Pasang Dawa Lama was one of the most celebrated of all Sherpas behind Tenzing Norgay, who made the first ascent of Everest. In 1939 Pasang Dawa climbed almost to the summit of K2 with the American Fritz Wiessner, and his decision to turn around short of the top probably saved the lives of both of them. He lived in the Sherpa capital of Namche Bazaar, and had been promised a bride there if he reached the summit of Cho Oyu. When the team returned to Namche across the Nangpa La pass, they found themselves included in two weeks of Sherpa festivities in Pasang Dawa’s honour. The chang (millet beer) was paid for out of expedition funds, and Tichy said in his book Himalaya that they were obliged to “comport ourselves according to the laws of hospitality”.
Luckily I’ve never experienced frostbite myself, but perhaps I too have Sherpa hospitality to thank for this. The first time I climbed Mera Peak in 2004 several of our team, including myself, wore inadequate gloves and suffered mild frostnip after our -30°C summit day. During the ascent I took my gloves off and discovered my hands were purple, heading towards black, but I was inexperienced then and unfamiliar with the onset of frostnip, the precursor of full blown frostbite. One of our Sherpas warmed my hands in his own, a team mate gave me some liquid hand warmers to put inside my mitts and we continued onwards. My boots were also inadequate, and I returned home with a black little toe which fortunately recovered soon afterwards. The tips of my fingers were numb for several weeks, but otherwise I was unharmed. Herbert Tichy’s doctor will no doubt have told me the reason for this was because the day after our ascent we spent an evening in the Sherpa village of Tangnag, where our hosts insisted on tipping liberal quantities of San Miguel beer down our throats.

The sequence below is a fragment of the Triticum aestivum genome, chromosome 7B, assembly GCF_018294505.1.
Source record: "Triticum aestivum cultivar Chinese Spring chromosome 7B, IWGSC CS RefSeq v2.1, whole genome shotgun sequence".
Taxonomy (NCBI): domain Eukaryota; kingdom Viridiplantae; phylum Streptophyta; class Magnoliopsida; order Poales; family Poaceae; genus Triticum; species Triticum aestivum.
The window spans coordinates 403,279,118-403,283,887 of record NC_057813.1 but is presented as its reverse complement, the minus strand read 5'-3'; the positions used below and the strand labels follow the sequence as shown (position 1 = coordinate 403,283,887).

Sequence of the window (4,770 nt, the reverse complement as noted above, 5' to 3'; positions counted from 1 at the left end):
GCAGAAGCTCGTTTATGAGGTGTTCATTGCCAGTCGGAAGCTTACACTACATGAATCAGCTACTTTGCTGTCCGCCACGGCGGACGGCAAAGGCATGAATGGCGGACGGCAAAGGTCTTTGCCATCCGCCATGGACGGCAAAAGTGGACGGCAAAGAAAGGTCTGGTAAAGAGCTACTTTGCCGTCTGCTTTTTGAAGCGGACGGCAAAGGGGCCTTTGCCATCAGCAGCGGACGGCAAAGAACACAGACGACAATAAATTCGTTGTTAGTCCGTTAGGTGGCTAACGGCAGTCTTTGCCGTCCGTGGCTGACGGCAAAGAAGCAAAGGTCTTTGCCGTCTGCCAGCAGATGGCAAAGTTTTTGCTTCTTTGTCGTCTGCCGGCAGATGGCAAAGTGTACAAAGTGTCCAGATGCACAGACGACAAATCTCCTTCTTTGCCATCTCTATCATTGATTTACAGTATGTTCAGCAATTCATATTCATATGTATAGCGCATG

In my opinion no mountain is worth sacrificing a digit for – it will always be there to climb another day in different circumstances. The best cure for frostbite is to be well equipped with good clothing, and to stay in base camp when high winds are battering the summit. On 8000m peaks climbing with oxygen helps to circulate blood to the extremities and is one of the best safeguards against frostbite.
But it’s nice to know that a few celebratory drinks afterwards doesn’t do any harm either.